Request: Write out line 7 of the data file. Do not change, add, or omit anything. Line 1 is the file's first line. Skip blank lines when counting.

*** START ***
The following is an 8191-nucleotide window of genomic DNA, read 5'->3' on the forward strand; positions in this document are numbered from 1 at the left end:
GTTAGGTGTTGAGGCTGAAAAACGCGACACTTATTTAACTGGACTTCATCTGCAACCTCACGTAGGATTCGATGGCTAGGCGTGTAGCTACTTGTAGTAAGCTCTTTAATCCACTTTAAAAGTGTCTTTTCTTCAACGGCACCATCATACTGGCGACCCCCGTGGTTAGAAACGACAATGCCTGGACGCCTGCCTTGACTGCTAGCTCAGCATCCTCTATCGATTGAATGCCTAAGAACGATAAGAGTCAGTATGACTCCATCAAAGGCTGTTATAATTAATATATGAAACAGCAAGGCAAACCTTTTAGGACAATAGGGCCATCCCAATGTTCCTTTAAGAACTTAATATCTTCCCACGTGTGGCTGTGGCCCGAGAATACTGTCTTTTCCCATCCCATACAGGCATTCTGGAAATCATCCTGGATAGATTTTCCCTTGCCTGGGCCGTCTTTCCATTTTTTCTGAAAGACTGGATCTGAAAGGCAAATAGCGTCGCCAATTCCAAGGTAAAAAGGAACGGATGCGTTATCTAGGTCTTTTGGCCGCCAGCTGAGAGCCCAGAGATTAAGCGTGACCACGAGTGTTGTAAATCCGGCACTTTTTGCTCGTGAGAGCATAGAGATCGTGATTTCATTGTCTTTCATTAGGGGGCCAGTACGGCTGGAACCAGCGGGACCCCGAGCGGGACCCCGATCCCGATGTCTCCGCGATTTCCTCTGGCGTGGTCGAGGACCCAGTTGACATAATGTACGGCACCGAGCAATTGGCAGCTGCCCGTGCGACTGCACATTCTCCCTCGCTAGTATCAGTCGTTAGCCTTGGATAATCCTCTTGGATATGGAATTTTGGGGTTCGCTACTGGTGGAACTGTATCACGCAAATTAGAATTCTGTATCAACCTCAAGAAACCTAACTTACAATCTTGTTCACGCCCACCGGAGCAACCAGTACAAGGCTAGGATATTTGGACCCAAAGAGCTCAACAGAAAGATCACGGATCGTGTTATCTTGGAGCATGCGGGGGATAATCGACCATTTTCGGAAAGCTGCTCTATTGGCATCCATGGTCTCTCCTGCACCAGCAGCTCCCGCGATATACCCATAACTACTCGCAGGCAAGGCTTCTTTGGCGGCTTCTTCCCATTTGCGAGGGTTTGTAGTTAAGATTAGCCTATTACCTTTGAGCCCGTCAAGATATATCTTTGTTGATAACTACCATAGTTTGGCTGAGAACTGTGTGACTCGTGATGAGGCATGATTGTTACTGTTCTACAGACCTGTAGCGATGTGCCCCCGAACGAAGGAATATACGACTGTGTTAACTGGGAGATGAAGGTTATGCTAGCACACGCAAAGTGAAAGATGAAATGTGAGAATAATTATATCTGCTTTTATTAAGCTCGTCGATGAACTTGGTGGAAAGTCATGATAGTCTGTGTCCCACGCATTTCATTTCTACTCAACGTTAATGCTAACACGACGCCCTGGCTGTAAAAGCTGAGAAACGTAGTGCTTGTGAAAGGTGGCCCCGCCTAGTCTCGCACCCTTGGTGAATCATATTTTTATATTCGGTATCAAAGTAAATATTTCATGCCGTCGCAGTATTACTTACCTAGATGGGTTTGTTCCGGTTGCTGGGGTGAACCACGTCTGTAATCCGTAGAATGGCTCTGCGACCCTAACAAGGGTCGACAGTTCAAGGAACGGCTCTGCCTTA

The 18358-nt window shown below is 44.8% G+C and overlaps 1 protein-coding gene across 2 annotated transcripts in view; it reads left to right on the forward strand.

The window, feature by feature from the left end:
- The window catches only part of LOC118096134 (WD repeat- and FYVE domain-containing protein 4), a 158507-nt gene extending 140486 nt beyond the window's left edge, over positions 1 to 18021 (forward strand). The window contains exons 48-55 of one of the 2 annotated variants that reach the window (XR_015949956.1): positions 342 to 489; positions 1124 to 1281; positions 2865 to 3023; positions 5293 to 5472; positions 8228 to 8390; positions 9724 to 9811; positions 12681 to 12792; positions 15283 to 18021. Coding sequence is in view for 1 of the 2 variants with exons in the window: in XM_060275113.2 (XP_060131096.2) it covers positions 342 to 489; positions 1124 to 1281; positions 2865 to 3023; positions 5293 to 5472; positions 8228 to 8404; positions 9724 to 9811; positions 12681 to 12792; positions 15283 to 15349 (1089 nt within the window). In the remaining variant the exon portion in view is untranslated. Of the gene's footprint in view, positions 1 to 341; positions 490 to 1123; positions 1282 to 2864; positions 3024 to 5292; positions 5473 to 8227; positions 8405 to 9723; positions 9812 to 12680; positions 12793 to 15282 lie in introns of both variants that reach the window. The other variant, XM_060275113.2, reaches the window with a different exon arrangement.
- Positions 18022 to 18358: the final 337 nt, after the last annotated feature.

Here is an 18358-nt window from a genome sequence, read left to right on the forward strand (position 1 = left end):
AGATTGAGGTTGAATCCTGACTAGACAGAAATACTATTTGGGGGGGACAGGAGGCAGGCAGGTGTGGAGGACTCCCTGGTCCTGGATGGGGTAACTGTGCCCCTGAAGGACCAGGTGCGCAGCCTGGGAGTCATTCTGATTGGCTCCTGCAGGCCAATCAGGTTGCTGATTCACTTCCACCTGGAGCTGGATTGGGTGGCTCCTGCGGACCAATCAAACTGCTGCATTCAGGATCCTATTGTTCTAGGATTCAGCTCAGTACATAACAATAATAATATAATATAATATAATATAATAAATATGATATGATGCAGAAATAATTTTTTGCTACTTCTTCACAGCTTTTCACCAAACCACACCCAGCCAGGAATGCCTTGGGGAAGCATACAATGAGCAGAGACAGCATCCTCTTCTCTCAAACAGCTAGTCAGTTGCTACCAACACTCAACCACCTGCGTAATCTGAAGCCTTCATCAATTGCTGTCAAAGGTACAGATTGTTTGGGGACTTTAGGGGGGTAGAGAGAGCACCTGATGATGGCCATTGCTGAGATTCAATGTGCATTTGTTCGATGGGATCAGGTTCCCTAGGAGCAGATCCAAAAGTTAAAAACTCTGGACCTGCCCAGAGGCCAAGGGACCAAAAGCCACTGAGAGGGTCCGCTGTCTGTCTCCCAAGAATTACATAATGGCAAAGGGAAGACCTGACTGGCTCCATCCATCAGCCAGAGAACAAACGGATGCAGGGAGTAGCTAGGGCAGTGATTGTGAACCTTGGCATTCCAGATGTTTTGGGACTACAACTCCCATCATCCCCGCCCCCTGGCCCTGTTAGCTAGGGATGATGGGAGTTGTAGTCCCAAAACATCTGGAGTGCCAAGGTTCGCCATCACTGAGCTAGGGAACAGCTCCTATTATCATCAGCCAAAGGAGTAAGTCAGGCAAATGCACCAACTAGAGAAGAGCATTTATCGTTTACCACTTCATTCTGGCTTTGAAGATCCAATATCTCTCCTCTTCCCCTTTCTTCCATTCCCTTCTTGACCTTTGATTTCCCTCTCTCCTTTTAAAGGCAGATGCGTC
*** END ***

Here is an 18358-nt window from a genome sequence, read left to right on the forward strand (position 1 = left end):